Military Monday – Civil War Pension Files

Last week I received two Civil War Pension Files in the mail. These files are for my friend’s family. He very kindly ordered them for me so I could dig into his family more and learn more about pension files. I have no Civil War soldiers in my family. When the files arrived, NARA attached an invoice to each stating one file for Milton T. McCoy had an additional 75 pages and the other for Henry A. Hayes has 50 pages! Wow! A quick phone call to NARA paid for those copies and now I wait for them to be prepared and mailed. I’m dying to know what else they contain. With the arrival of these two I now have three. The other is for James E. Shannon. James is related to my friend’s sister in-law.

All three of these men fought for the Union. All three ended up living in Missouri and applying for pensions while living in that state. All applied at different times. Henry A. Hayes hired a lawyer to handle his pension affairs and it seemed he had an easier time receiving increases. Milton T. McCoy did not hire a lawyer and I’m still not sure what to think of him (mentally and physically) and his experience. Maybe the last 75 pages will make this more clear.

There are some major differences between the files and some similarities. I will blog more in depth about those after I receive the additional pages so you have the complete story.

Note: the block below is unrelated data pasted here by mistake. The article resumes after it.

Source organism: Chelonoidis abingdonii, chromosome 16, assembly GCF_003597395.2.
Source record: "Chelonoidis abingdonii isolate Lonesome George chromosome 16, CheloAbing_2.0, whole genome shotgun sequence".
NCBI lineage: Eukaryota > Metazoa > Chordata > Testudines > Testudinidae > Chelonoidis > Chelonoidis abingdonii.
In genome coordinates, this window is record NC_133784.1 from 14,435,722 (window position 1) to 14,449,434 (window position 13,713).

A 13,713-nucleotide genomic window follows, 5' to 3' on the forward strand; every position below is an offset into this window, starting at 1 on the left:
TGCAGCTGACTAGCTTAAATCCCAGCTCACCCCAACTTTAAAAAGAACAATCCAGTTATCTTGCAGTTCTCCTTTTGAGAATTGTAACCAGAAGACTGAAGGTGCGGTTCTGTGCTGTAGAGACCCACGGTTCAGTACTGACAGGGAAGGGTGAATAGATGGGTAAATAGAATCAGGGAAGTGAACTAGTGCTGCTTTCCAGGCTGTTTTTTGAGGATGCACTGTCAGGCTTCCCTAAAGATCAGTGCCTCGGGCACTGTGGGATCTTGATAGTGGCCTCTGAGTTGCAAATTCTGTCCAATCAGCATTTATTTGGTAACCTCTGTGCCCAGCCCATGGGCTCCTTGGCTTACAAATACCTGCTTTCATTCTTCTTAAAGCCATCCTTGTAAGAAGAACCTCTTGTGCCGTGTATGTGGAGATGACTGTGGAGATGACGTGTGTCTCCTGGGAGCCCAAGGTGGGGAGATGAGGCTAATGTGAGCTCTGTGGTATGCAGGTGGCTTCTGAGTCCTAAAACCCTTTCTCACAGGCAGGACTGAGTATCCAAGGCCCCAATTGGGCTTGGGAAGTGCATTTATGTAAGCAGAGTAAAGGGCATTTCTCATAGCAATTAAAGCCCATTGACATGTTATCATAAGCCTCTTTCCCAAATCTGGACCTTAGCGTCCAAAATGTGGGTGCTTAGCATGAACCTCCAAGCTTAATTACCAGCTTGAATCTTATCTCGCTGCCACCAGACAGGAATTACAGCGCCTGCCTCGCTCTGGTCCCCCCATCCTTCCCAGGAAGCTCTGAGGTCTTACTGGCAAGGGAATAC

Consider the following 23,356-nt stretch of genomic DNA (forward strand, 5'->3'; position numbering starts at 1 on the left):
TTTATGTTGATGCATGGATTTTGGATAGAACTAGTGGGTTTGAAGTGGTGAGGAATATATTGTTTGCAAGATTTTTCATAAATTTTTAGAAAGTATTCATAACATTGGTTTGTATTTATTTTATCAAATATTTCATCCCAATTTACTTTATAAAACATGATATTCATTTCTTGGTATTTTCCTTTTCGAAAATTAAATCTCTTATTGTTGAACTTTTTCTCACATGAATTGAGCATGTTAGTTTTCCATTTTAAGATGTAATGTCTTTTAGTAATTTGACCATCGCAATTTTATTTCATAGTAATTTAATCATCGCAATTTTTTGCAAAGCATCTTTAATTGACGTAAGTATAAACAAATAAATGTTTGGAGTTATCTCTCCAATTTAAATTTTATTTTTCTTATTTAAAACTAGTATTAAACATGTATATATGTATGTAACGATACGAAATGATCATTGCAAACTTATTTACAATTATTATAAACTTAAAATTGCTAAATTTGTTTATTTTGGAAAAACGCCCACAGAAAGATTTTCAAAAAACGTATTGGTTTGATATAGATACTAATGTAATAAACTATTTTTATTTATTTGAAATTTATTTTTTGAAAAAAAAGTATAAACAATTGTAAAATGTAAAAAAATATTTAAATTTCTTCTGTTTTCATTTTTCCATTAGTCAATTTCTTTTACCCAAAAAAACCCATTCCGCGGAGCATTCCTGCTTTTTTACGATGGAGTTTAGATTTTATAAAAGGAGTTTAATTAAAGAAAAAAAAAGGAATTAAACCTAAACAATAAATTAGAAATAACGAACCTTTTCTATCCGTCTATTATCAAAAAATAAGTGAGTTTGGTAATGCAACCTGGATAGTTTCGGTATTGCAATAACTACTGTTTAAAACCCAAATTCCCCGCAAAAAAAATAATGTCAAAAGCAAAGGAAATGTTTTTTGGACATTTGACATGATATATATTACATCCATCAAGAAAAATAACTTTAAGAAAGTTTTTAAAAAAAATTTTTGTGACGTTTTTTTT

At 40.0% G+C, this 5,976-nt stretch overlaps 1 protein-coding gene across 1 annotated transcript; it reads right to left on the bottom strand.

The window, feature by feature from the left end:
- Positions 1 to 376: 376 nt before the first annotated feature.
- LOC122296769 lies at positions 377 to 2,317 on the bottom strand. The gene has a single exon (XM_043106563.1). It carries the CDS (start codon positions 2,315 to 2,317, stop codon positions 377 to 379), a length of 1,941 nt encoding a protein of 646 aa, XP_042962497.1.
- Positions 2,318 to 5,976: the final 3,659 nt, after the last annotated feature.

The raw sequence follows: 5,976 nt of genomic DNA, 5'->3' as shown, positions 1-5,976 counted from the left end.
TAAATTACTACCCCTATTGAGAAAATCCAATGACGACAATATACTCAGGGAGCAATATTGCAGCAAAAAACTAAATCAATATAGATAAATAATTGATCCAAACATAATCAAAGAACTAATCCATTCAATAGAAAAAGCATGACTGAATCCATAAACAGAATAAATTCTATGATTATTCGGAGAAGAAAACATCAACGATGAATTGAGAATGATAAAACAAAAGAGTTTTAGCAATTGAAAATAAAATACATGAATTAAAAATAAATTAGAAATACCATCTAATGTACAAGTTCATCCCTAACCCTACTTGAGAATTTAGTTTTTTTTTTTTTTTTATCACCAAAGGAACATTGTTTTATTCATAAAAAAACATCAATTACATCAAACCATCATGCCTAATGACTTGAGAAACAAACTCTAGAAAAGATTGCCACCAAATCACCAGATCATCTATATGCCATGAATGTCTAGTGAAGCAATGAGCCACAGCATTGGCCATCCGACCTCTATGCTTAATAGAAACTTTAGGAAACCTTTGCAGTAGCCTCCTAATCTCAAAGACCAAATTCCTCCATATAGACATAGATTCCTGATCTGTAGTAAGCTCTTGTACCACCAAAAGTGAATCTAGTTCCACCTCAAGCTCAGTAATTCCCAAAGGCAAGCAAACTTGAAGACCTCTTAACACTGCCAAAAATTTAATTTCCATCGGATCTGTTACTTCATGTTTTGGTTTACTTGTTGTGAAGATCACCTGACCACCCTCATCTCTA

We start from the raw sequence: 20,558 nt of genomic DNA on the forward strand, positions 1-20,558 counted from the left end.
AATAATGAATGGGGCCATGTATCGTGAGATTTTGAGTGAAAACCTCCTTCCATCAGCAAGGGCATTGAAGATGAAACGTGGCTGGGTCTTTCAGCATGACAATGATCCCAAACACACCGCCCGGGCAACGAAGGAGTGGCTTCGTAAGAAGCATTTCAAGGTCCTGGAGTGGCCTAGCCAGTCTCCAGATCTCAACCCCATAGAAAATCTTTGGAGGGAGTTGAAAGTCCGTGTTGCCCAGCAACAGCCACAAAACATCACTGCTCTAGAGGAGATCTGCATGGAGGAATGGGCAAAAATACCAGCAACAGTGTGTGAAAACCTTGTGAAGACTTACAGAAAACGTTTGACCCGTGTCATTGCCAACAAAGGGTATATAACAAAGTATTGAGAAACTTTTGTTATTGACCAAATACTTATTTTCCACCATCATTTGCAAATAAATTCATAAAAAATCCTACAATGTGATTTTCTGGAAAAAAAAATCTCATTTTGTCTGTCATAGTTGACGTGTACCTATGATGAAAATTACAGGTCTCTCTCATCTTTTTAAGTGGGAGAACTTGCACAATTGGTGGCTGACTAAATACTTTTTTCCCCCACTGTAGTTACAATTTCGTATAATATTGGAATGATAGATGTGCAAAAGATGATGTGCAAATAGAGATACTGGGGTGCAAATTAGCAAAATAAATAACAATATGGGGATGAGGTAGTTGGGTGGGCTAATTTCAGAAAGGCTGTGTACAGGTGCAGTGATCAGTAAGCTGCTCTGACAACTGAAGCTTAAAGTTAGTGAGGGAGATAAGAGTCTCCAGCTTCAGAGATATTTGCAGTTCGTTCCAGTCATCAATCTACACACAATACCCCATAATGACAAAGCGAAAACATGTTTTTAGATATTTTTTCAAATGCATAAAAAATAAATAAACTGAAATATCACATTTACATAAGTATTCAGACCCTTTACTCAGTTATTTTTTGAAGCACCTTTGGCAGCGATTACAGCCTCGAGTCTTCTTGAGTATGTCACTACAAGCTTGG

Do you have Civil War pension files? What’s in them? Have you read through them and wondered as to the mental state of the pensioner? Did you find he had a difficult time receiving assistance or answers? Did he seem to breeze through the whole process? Please share your findings in the comments.

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5 thoughts on “Military Monday – Civil War Pension Files

  1. I’ve ordered and received three pension files, all for soldiers who fought in Ohio regiments. One was 184 pages and the other two a bit smaller. All three spent a lot of time proving their disabilities and petitioning for increases. One widow spent years trying to prove her eligibility because she couldn’t produce a marriage record. They are fascinating to read, particularly if you find an eyewitness account of how the soldier first became sick or injured. I look forward to hearing more about what you discover!

    • Jennifer Holik-Urban

      Yeah these two guys spent a lot of time, one more than the other proving too. Crazy. I need to look at the laws and changes compared to their submissions. I did get the rest of both men’s papers yesterday. Sorted by date. Now I need to make my table of contents for each file so I know what I have. No eyewitness accounts though. Wish I had some! You are lucky!

  2. Interesting. I have contemplated ordering pension records but wasn’t sure it would be worth the fees. I’ll be interested to read what you come up with.

    • Jennifer Holik-Urban

      Thanks for your comment Heather! I’ll be posting the results of what I found the next two Mondays on Military Monday.

  3. Pingback: Military Monday – Henry A. Hayes Pension File « Generations

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